If any member of the Buffalo Sabres organization exceeded his expectations this past season, it was Hall of Fame play-by-play man Rick Jeanneret.
That’s because in the dark days when he was battling throat cancer last summer, Jeanneret wondered if his broadcast career was over.
Sure, he was publicly optimistic that he would return behind the microphone. But privately, the 72-year-old Jeanneret had his doubts.
“When I was going through the recovery period, I honestly didn’t think I was going to come back,” Jeanneret said during an interview at First Niagara Center. “I was thinking more at that period of time about living, rather than working.”
This week’s revelation contradicts his vow to return when his throat cancer was diagnosed.
“Of course I said that,” said Jeanneret. “I was trying to be optimistic. But when you are sitting there in that dark room and thinking things you shouldn’t be thinking and you are under the influence of painkillers …”
His voice trailed off but he didn’t have to finish the sentence.
It’s been about a year since his first symptoms appeared and several months since he was declared cancer-free. He still has another scan scheduled Monday but he doesn’t appear to be worried about it.
“I feel great,” he said. “I really do. I am surprised about how well I feel. I felt better as the season went on. … I was really pleased and surprised.”
In a wide-ranging interview, Jeanneret candidly talked about the season, his future and the team’s future and dealing arguably with more criticism than he has had since he began calling Sabres games 43 years ago. Despite missing the first six weeks of last season, Jeanneret worked all 47 games that he was contracted to do. His first game back was against Toronto. He was exhausted after one period.
“At the end of the first period, I got up, went to the elevator, got to my car, drove home (to Canada) and went to bed,” said Jeanneret. “I didn’t know until the next day what the final score was.”
Buffalo won that game but the Sabres finished last in the National Hockey League for the second straight season. The horrendous seasons remind Jeanneret of his early days calling Sabres games.
“Don’t forget when I started, we were awful,” Jeanneret said. “We were an expansion team and there wasn’t much talent to begin with. The first year I worked we were out of it at Christmas.”
Jeanneret had to find ways this season to keep fans interested in a team going nowhere. He and game analyst Rob Ray decided they needed to entertain more because the team on the ice “wasn’t going to carry it. I think we did a reasonable job of that.”
They mentioned what players did away from the ice and brought up humorous situations from Ray’s playing days in an effort to entertain by filling time in a trying season.
“Absolutely,” Jeanneret said. “You have to be honest about that. It was trying for the fans, it was trying for everybody, and it was trying for the announcers.”
Jeanneret said there was no organizational directive to avoid the one thing on the minds of Sabres fans – tanking to get to last place to be able to draft one of two players believed to be superstars-in-the-making: Connor McDavid or Jack Eichel.
“Absolutely not,” he said. “I can tell you in my 43 years I’ve never been told what to say. I’m smart enough to figure out some things on my own. I’m not going to be overly critical of a situation that’s only going to cause a problem. I tried to treat all the games as a hockey game, tried to maintain my excitement level, be as creative as I could.”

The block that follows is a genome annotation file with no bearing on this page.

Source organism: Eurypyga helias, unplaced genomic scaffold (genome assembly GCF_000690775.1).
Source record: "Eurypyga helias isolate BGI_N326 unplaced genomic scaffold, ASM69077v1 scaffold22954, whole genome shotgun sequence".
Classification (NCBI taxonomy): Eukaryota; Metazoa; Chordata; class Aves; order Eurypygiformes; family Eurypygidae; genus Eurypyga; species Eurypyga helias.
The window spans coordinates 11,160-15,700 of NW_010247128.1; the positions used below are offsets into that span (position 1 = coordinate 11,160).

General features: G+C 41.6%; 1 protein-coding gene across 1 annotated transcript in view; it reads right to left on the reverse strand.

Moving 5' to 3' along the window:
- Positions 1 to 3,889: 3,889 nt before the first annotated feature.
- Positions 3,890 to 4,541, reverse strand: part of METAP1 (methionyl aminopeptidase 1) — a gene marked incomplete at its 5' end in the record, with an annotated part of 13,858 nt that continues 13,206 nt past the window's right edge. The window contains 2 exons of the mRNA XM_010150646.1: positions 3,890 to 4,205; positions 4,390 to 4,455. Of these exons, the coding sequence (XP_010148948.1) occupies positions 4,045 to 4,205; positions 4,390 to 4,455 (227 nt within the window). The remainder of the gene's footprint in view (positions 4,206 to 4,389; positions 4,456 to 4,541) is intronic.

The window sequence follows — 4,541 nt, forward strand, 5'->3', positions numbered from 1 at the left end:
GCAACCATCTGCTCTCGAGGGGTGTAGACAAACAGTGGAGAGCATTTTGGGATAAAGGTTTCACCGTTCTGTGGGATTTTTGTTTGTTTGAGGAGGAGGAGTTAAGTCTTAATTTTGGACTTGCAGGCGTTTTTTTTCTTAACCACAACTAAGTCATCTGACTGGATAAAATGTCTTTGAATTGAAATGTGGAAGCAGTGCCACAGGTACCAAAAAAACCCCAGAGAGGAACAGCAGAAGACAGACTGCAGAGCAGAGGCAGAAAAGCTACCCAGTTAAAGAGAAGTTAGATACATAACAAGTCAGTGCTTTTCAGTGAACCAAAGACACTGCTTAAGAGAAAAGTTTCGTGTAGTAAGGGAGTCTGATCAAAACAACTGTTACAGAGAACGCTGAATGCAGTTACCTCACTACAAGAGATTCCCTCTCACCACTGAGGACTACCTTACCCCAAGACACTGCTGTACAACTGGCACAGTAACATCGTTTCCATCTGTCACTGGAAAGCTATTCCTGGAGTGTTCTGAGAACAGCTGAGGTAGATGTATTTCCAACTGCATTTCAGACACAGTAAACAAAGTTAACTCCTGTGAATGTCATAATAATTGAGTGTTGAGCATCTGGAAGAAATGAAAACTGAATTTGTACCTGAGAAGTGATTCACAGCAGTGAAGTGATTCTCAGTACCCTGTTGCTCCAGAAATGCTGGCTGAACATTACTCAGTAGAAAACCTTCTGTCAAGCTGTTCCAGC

There was no conversation about the Sabres being better off losing.
“I think we all took for granted that we shouldn’t be talking about it,” said Jeanneret, laughing. “Every fan in Buffalo was talking about it, we didn’t have to add fuel to the fire. I found out from the immigration agent the moment I hit the border. They would always mention, ‘They going to win tonight?’ And they would add ‘We hope not.’ I just laughed.”
It hasn’t always been easy for him to laugh at criticism. He is a legend and still has a large share of backers, but he received more criticism on social networks than he has in the past. The criticism connected to his cancer was sick and ugly and easy to dismiss. But he is self-aware enough to realize some other criticism has been fair and inevitable for an aging broadcaster.
“In some cases, I know I can’t hit the high notes like I used to be able to,” he said. “That’s progression and time, that’s all that is. I have to work a little harder at the games to maintain my concentration. It all came so naturally at one point. As you get older, some of your skills erode.
“I’ve read criticism that I missed a call. I confused a player. The problem is they were right. How can I be upset about the criticism when they are correct?”
He is scheduled to call 41 games next season in his final year of what is supposed to be his final contract.
“None of that has changed,” he said. “Nor do I expect it to.”
“If there is any interest in my carrying on, it probably wouldn’t be exhibited until some time next season,” Jeanneret added.
He said he won’t know until he gets into next year if he feels good enough to continue anyway.
Jeanneret clearly sounds re-energized when talking about the chances of the Sabres improving with the expected addition of Eichel, the debut of newly acquired Evander Kane and the acquisition of potential free agents. He calls Eichel “a helluva player” and Kane “a whale of a player.”
“If he gets himself in the right situation, he’s a borderline superstar, if not a superstar,” Jeanneret said of Kane. “I honestly believe the Sabres will be in the playoffs next year. I just think the future looks really good.”
Sabres fans certainly have to be hoping that he is right and he and the team are able to hit some high notes again.